CHICAGO (AP) — Now that President Barack Obama has been elected for a second term, Chicago is hoping it won't be anybody's Second City.
He's not facing re-election, so the president doesn't have to worry about being criticized as just another practitioner of so-called "Chicago-style" politics. People hope that means Mayor Rahm Emanuel, a fierce ally of the president, can persuade him to provide more federal funding for everything from schools to bridges the city's train system.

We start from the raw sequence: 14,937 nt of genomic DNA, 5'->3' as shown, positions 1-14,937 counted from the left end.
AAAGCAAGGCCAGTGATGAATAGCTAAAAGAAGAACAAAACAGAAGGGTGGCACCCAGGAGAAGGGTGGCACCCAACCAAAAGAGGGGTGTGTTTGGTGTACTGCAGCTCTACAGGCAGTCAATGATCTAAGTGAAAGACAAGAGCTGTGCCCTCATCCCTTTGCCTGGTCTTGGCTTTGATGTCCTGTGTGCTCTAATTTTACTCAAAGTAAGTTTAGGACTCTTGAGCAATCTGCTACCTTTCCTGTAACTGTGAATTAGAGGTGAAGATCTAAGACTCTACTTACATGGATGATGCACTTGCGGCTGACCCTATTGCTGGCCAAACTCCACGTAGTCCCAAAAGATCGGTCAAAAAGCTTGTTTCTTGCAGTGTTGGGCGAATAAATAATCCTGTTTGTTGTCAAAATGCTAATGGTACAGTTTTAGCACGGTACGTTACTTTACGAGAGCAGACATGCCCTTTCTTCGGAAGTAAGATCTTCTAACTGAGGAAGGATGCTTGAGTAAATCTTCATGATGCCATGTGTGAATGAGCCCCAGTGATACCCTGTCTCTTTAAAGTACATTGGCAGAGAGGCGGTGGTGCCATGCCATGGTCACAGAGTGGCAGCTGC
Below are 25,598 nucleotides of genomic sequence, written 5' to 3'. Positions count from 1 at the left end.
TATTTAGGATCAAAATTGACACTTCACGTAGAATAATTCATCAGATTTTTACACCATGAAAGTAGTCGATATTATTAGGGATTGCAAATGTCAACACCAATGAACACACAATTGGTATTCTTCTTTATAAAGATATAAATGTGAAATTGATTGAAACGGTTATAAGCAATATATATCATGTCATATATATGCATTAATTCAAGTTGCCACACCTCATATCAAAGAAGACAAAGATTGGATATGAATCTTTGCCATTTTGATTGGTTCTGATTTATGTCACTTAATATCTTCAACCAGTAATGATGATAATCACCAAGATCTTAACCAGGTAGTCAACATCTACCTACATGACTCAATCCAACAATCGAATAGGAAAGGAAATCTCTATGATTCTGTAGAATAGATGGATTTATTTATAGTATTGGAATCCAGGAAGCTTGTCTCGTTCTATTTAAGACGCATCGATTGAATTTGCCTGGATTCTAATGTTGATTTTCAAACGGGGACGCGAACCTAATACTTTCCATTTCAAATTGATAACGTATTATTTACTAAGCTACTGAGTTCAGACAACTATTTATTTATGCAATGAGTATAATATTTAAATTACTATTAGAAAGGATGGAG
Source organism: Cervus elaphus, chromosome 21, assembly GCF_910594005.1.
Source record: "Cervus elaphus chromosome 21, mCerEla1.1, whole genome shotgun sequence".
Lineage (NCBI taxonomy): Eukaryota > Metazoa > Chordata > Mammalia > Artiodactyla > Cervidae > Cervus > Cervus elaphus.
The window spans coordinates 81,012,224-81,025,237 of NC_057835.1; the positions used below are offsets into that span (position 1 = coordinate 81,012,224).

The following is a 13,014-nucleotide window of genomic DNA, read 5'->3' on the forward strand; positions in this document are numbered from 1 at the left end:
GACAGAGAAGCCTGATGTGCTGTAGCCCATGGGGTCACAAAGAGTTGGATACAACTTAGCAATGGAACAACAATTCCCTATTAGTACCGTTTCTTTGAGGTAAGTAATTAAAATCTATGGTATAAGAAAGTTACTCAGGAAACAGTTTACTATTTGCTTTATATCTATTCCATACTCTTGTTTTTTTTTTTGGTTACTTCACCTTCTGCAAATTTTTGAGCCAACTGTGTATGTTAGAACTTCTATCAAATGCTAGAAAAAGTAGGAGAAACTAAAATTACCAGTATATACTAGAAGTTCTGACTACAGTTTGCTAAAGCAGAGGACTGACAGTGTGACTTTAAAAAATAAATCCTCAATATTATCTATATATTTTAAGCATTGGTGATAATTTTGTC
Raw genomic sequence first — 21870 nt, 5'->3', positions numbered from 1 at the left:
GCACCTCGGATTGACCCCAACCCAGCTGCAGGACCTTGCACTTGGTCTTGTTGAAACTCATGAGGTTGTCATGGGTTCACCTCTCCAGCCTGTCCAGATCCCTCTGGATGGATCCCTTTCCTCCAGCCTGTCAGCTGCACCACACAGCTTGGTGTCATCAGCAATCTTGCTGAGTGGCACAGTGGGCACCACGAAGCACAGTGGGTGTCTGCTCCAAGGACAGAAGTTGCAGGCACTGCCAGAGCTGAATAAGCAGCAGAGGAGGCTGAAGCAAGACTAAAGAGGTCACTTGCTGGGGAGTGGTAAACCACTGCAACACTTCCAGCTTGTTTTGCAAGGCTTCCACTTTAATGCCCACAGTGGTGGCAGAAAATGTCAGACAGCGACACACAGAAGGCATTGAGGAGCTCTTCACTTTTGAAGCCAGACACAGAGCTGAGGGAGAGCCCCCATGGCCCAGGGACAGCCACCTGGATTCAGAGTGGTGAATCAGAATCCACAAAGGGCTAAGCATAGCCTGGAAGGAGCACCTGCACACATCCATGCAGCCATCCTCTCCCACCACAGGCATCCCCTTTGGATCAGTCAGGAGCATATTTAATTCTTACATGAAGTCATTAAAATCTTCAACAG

Obama also doesn't have to worry about campaigning around the country. That has restaurateurs and others in the hospitality industry hoping the president and the first lady will visit more often than they did during the last four years. They say those visits are great advertising for their businesses and the city.